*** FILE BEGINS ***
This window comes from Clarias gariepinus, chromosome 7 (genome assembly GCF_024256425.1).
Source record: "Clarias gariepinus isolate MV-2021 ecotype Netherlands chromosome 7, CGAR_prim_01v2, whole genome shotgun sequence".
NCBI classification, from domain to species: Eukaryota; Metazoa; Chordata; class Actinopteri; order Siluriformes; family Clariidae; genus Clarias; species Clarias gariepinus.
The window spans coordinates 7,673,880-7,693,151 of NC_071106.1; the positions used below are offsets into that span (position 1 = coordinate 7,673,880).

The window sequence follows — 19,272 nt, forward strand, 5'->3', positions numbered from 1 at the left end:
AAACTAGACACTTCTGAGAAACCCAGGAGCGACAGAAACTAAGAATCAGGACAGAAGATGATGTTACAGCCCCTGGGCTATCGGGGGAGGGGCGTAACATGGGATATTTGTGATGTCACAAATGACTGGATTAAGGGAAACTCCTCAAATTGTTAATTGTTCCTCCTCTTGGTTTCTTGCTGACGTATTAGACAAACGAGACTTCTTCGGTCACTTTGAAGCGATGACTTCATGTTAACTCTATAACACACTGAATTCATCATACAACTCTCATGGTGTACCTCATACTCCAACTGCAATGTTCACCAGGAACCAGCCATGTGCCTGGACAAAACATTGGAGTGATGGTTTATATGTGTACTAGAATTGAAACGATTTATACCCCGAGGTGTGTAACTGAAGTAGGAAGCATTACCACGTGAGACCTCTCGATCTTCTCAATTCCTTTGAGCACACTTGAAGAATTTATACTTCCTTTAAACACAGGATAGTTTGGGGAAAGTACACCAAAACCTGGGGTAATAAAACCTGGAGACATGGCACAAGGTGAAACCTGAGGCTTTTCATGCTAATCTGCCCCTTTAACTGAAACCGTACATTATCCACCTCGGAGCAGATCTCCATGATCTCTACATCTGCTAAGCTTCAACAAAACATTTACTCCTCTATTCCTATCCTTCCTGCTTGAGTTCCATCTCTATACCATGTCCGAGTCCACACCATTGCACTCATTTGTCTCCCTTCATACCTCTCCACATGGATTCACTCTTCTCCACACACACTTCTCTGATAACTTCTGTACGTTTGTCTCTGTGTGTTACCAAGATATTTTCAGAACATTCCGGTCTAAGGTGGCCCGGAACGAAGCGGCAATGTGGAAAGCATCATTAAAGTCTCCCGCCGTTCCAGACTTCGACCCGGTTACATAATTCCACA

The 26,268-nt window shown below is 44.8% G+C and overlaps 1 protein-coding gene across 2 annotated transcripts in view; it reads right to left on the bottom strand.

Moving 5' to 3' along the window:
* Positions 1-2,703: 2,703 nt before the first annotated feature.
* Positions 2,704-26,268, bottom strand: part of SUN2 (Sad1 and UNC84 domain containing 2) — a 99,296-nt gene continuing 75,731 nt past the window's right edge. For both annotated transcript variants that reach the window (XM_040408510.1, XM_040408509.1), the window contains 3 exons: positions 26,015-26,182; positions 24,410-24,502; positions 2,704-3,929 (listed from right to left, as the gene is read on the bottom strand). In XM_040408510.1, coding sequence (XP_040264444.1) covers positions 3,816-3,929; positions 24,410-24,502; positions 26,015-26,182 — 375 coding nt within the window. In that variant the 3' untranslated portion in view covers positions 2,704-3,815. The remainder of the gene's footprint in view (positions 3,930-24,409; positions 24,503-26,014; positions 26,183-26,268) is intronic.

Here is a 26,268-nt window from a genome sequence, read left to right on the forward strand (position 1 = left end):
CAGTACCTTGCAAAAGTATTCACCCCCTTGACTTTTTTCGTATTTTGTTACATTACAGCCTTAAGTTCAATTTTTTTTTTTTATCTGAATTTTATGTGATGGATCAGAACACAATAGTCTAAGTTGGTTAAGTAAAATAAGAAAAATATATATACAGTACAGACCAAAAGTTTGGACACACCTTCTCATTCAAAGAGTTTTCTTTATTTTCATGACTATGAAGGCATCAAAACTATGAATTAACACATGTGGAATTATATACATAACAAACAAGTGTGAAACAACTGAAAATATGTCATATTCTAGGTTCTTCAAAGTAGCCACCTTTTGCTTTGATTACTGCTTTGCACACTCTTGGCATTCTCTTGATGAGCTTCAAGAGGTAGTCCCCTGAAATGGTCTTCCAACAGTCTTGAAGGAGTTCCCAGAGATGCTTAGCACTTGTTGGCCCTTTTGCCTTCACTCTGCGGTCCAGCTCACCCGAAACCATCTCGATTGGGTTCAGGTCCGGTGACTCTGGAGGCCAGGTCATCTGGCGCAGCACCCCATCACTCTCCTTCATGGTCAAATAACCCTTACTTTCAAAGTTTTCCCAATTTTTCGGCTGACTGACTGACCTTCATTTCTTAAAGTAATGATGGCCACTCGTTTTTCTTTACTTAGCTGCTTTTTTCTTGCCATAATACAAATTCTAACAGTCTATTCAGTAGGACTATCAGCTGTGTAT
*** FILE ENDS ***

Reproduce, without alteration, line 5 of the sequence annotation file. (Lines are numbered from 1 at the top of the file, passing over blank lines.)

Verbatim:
The window sequence follows — 19,272 nt, forward strand, 5'->3', positions numbered from 1 at the left end: